Sitar Lesson 1by Ashwin Batish
Learn to play the sitar with these online sitar tutorials. written and published by sitar master Ashwin Batish. This first article covers sitar buying tips. Updated 8/20/2003
Sitar Buying TipsSo you have your mind set to learning Indian music on this exotic, dreamy, hypnotic, and most beautifully ornate instrument...... the sitar! .... bravo! you've made a good choice! Next to the tabla, the sitar is probably one the most familiar instrument that people in the world talk about when it comes to the music of India. It is played in the North Indian classical tradition although today It has managed to find a nice niche in Indian film and folk music. It is primarily a solo instrument but it is often seen played in classical duet setting called jugalbandi.
Before you get too excited and jump head over heals over this .....
You first have to own one. So I'm going to deal with that aspect and make you aware of the pitfalls before you lay down your hard earned cash. Just remember that "looks can be deceiving" so tread carefully. Here are some of the pitfalls you should be aware of when trying to buy a sitar.
Owning a sitar is a life's dream of many a student and I have seen quite a few. They usually come up to me on the first day, eyes sparkling, enthusiasm pouring, a wicked smile on their faces... "I just picked this sitar up yesterday from the flea market.... man, I've wanted to own one of these for the last 20 years!.... And now I have it" You can almost sense the joy and satisfaction this new ownership has brought for this lucky sitar player to be.
As the instrument is handed to me, there is a moment of silence and as much as I hate to do it, I invariably find myself giving them the bad news. I want you to avoid this sort of gut wrenching so let me show you what to look for in purchasing a sitar.It is very rare that an instrument picked up in the flea market will be in perfect condition. Even ones that are new from reputable stores will generally need a lot of work before they can be ready for play. Playing a sitar is not just taking a few notes out. I'm talking about having that baby fine tuned so it does not hinder your learning ability.
Problems to watchout for when Buying your SitarCracks Anyone?
1. This is one of the most important checks you can do before you buy a sitar. Some cracks are very hard to locate. The obvious ones are on the gourd. These too are very hard to detect sometimes. Always look under bright lights. Preferably daylight. Usually, if you squeeze gently on the sitar's gourd with both your hands any movements due to a crack on the gourd will quickly show up. If there is a crack in the gourd, and the price is cheap enough, it might be OK to buy it. Gourds are fixable. I'll tackle that in the following lessons. But buy it knowing what you're getting into. If you send out for this work expect to pay between $150 - $250 to fix it to specification. That includes the final stain and varnish to make the gourd look like new again.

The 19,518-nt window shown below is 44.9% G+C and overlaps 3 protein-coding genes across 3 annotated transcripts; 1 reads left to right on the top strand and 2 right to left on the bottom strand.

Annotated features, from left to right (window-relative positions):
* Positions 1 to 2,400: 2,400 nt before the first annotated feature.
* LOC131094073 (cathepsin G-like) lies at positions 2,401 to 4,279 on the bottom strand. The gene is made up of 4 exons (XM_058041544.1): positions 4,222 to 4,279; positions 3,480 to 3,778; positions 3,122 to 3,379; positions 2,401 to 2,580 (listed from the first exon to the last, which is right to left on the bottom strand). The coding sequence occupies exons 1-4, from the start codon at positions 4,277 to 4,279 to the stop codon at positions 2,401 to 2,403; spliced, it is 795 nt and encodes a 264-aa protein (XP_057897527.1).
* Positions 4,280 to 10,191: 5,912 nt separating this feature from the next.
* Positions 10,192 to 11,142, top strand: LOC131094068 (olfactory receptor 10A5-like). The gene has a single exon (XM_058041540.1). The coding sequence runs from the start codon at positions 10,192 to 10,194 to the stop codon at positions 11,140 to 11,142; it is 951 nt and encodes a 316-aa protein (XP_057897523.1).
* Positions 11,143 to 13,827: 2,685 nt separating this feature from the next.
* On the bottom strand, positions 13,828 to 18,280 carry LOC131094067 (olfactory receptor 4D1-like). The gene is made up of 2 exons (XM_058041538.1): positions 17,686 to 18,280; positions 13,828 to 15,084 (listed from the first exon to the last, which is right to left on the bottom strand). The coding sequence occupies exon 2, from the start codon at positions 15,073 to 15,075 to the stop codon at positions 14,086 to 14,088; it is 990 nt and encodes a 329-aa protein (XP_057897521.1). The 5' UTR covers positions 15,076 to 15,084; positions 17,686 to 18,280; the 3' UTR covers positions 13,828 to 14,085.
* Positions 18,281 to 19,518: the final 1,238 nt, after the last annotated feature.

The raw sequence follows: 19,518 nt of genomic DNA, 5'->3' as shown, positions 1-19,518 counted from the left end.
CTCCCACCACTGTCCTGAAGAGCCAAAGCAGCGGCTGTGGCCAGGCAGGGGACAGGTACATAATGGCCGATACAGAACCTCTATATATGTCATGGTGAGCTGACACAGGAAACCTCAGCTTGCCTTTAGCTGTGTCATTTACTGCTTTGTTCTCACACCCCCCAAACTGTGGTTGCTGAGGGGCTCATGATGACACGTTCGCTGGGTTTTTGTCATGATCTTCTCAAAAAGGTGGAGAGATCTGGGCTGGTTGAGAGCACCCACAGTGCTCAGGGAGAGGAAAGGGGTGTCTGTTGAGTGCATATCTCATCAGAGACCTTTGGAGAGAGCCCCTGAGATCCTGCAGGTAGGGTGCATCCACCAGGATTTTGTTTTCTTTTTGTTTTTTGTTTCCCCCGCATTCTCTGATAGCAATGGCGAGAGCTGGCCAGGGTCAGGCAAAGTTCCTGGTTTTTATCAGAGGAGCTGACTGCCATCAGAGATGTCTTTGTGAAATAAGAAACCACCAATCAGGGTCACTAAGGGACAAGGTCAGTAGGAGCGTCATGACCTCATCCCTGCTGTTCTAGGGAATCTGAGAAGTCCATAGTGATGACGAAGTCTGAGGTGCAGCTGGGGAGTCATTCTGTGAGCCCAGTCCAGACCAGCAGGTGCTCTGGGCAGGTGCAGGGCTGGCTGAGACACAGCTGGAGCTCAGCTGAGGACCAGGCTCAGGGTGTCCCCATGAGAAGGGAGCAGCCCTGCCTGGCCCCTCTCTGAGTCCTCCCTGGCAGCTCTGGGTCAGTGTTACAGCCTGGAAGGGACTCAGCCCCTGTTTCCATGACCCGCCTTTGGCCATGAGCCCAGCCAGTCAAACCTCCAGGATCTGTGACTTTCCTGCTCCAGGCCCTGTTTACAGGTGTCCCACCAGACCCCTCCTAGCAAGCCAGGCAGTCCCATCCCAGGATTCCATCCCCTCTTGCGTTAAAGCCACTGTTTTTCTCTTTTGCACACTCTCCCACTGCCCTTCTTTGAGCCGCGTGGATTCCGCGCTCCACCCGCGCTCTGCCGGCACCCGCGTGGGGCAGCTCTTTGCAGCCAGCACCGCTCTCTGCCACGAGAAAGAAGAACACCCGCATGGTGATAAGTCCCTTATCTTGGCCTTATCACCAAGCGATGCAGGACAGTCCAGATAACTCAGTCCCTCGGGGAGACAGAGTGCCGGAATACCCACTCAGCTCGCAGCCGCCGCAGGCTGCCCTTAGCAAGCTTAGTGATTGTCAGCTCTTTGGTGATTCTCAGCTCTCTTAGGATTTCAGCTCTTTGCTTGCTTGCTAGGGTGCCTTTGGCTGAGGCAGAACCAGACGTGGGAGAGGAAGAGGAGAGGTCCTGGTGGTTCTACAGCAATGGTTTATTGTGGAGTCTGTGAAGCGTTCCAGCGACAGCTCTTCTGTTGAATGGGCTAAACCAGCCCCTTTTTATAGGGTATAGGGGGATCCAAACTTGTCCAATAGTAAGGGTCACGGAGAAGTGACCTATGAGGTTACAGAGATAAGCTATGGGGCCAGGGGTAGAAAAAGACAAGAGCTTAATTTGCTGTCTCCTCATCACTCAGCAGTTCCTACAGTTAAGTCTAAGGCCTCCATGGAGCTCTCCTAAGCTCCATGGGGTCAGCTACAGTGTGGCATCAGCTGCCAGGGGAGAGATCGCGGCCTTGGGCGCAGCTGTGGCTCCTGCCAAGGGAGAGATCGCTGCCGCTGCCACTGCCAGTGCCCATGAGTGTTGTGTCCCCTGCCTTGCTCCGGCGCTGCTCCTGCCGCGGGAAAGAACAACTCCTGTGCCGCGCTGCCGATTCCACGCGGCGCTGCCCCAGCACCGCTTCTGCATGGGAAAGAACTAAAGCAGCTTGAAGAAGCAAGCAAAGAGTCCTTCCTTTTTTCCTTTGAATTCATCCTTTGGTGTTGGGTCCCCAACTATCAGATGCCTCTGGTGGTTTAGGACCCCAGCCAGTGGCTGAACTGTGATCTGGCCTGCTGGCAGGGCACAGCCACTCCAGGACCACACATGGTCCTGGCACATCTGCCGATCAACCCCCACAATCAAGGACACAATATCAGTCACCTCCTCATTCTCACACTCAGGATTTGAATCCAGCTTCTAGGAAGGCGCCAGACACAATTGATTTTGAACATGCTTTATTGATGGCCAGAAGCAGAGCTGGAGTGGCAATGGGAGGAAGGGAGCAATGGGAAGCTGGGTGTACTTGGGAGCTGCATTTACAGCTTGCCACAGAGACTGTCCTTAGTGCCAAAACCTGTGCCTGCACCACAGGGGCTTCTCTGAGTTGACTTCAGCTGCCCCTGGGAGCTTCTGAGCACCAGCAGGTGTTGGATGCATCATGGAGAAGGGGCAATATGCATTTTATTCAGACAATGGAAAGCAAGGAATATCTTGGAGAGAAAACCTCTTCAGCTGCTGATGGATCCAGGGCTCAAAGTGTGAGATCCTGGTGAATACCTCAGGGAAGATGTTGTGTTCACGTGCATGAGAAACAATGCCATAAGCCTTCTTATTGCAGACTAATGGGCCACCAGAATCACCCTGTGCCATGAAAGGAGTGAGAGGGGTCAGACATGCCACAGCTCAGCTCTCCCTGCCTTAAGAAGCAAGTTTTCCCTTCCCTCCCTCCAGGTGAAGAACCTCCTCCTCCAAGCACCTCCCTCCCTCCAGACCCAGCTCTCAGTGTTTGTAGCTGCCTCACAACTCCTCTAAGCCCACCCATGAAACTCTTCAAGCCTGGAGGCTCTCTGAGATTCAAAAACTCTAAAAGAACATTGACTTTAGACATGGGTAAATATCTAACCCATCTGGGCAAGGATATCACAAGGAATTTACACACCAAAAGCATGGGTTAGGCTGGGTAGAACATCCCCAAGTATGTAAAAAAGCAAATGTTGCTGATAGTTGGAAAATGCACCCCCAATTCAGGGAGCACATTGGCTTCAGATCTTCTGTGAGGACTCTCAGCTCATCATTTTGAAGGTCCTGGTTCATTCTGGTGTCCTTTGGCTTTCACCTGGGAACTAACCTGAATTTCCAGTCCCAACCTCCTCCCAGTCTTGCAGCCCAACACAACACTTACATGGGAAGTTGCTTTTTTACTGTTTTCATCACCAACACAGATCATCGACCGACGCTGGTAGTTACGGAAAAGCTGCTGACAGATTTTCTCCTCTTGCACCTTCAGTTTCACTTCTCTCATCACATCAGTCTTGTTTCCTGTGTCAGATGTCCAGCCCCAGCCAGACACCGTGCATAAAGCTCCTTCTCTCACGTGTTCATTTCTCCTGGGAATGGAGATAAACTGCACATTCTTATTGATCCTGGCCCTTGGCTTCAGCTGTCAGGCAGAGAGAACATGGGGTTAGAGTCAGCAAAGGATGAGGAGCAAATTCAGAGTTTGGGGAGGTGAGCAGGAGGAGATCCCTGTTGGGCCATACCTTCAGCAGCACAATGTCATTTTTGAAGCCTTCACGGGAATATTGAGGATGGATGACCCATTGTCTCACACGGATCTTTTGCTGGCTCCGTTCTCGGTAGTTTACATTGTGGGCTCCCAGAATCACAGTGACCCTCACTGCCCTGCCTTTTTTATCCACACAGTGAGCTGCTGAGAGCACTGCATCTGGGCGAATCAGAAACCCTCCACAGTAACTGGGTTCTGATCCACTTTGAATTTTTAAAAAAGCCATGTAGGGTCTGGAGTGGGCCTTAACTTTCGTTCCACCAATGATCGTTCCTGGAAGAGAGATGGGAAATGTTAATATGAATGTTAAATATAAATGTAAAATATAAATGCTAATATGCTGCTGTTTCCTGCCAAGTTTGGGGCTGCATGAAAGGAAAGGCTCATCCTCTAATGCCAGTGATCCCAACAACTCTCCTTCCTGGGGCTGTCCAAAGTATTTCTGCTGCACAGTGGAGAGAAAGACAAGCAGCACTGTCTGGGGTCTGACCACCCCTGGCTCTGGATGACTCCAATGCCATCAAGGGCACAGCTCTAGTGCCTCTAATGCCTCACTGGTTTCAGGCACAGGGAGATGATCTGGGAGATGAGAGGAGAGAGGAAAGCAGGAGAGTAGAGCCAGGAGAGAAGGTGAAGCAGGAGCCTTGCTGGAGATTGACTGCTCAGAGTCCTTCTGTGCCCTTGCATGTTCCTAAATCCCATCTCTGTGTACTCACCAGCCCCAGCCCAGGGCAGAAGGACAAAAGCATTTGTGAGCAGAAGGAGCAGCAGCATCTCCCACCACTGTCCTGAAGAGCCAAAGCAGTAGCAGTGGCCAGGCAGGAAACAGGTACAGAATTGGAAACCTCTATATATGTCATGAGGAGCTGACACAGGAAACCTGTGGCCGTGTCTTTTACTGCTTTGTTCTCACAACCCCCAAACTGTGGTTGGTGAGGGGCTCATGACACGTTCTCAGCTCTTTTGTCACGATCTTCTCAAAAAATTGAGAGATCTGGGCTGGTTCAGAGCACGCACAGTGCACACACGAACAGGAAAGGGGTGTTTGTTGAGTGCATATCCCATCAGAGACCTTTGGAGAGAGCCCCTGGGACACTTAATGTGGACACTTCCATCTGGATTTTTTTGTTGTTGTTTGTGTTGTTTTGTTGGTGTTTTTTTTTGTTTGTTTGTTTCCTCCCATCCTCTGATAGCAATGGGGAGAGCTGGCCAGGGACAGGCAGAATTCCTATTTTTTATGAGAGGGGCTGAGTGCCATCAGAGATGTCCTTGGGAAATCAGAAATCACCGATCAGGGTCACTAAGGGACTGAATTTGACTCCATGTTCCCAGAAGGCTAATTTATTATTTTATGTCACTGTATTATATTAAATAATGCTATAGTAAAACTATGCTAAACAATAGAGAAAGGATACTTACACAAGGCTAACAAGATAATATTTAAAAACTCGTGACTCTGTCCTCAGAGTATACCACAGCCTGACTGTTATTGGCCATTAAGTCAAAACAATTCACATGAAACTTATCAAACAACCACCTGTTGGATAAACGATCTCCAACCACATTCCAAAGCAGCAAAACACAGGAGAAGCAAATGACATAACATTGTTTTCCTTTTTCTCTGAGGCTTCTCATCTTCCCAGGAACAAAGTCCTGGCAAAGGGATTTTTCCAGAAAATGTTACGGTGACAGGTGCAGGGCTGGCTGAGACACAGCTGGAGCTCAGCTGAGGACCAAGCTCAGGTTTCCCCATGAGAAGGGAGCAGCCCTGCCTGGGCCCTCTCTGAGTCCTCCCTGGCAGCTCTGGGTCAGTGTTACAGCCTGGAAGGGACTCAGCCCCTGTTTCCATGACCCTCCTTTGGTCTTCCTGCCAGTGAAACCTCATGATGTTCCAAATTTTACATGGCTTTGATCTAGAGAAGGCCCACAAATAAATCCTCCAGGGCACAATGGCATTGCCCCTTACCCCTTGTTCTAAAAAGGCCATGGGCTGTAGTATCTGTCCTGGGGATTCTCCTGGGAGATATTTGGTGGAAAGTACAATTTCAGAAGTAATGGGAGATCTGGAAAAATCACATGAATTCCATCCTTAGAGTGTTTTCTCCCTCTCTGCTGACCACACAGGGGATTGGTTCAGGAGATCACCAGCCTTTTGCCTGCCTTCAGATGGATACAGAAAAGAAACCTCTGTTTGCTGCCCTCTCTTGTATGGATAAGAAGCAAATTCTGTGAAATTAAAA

2. But here's something to really watch out for - cracks around the holes that house the sitar pegs. These crack are usually found on the seven main sitar pegs. The obvious test for these is if the peg slips while tuning. It will not hold tension. If you try to push the peg in as you tighten it, the crack becomes visible. This my friends is the worst case scenario. Avoid this sitar. It's too much of a headache to fix.
3. The sitar peg itself might be cracked. This happens a lot. The peg looks good from the outside. It is locked in and even holds the string in place. But if you were to pull it out of its hole, It's broken in two! This usually happens when someone new to the sitar and with strength to spare twists the peg really hard into its hole and by doing so regularly during each tuning sessions, literally shatters the peg shaft. This happens if the peg is not seated properly at its points of contact. The tip of the peg makes a strong contact, but the top half of the shaft has a weak grip hence creating a shearing force when the peg is twisted resulting in the shaft shattering. Look for this on all seven pegs for the top seven playing strings. Any one of them could be broken. If the seller allows it, remove each peg from its hole and visually check it. This might cause the whole sitar to go out of tune ... and some sellers will not appreciate this. :-(
4. Another possible crack that can occur is where the sitar face joins the fretboard. This section is about where the last fret of the sitar is located (close to the bridge). This is a very serious problem. This fracture usually happens if the sitar tips and falls. Usually the sitar is leaning against a table or chair etc. and it slips. These are very difficult to verify. As the sitar will still work. But if you were to remove all the tension from the sitar strings, the joint where the fretboard and the face of the sitar come together will visibly move when pressure is applied to both parts.
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